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N154SS accident description

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Crash location 36.766670°N, 113.883330°W
Reported location is a long distance from the NTSB's reported nearest city. This often means that the location has a typo, or is incorrect.
Nearest city Mesquite, NV
36.805531°N, 114.067190°W
10.5 miles away

Tail number N154SS
Accident date 15 Jun 1996
Aircraft type Glider(AF) Burkhart Grob G102(NTSB)
Additional details: White

NTSB description

On June 15, 1996, at 1730 hours Pacific daylight time, a Burkhart Grob Flugzeugbau G102, N154SS, collided with rough terrain during an off-airstrip forced landing approximately 11 miles southeast of Mesquite, Nevada. The glider broke into several pieces and was destroyed. The private pilot was fatally injured. Visual meteorological conditions prevailed, and no flight plan was filed for the personal flight which originated from Llano, California, at 1100.

According to the pilot's son, his father had purchased the glider in 1977 or 1978, and he was very familiar with its flying characteristics. During the accident flight, the pilot, along with 11 other glider pilots, was attempting to fly nonstop 500 kilometers from the point of departure.

At the beginning of the flight, the accident glider received an aero tow to 7,000 feet mean sea level whereupon the pilot released from the tow plane. No communication difficulties or glider control problems were reported during periodic radio contacts between the glider pilot and the ground crew.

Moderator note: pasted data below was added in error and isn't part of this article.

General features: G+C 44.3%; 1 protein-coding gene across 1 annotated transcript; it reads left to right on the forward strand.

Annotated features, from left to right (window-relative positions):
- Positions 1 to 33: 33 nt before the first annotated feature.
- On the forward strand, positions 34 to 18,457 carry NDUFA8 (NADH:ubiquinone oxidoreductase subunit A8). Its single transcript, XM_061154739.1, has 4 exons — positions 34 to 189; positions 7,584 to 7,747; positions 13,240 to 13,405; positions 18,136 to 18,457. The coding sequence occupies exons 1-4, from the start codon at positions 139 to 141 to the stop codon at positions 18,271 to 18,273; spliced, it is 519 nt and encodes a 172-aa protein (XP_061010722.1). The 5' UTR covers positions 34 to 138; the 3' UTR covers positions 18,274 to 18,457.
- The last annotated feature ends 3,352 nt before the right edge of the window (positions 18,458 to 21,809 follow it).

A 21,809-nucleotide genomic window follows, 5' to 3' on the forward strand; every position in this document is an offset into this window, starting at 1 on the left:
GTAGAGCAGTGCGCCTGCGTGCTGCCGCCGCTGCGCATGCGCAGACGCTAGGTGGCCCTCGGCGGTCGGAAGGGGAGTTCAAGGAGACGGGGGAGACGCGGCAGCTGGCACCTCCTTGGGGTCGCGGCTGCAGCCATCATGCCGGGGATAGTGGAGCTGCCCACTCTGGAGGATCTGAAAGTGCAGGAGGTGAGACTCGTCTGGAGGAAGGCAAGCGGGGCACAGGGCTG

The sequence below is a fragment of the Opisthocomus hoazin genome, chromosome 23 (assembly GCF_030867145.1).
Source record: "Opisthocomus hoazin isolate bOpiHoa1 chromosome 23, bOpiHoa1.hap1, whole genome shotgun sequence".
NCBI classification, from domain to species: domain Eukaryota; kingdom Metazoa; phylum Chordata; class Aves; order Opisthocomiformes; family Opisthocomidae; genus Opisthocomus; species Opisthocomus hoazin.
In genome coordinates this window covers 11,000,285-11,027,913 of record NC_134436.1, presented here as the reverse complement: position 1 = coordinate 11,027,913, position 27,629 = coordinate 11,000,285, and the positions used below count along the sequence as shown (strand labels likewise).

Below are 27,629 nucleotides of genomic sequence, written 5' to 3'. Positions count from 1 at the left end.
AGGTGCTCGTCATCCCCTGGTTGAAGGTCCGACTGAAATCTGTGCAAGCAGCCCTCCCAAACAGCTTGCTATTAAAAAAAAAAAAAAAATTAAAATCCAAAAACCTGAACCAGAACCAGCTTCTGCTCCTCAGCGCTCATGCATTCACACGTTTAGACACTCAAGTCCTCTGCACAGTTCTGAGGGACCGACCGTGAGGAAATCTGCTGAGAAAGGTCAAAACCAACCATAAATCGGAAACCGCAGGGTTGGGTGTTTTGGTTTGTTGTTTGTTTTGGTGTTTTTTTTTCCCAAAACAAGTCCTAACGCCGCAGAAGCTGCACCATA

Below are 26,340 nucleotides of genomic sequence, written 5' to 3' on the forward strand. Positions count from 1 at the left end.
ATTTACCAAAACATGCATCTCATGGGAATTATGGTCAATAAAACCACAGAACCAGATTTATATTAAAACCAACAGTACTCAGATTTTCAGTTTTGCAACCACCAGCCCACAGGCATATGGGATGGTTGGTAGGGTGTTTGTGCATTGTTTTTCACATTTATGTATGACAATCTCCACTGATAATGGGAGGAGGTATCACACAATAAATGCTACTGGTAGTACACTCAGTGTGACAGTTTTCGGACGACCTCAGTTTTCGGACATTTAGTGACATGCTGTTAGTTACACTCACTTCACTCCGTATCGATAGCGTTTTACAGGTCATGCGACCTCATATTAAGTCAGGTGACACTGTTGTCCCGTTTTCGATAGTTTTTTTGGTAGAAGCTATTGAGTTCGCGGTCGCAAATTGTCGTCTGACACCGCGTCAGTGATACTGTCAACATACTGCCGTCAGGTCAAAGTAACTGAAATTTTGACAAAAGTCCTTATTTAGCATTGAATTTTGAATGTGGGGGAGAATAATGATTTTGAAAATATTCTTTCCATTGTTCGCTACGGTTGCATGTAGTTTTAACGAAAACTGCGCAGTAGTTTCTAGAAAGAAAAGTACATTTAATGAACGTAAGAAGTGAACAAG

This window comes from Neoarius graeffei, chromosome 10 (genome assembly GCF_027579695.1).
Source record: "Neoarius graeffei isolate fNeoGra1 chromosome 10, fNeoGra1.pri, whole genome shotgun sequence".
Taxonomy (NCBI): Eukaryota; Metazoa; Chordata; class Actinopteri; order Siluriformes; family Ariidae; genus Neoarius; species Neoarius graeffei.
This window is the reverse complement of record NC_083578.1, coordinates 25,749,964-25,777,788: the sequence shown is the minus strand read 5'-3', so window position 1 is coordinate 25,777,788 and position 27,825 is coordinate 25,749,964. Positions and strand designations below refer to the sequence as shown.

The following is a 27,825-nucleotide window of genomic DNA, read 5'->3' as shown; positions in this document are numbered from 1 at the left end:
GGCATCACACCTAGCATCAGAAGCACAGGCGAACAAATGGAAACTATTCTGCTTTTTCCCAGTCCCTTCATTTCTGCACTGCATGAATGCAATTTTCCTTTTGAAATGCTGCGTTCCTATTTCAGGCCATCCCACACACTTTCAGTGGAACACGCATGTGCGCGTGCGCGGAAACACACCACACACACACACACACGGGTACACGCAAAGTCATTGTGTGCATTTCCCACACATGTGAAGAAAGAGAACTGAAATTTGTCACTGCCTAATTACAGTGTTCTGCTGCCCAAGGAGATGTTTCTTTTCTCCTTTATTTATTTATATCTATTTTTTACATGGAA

Other glider pilots flying along nearby routes experienced turbulence and occasional downdrafts. The pilot's son further reported that the entire glider was found near a ridge line, and it appeared as though his father had failed to locate sufficient lift to continue his flight for an additional 11 miles to the Mesquite Municipal Airport. There were no witnesses to the accident.

Family members reported that the pilot was not currently taking medications that would have adversely affected his ability to fly. The coroner reported to the Federal Aviation Administration coordinator that insufficient remains existed to perform an autopsy or toxicological tests.

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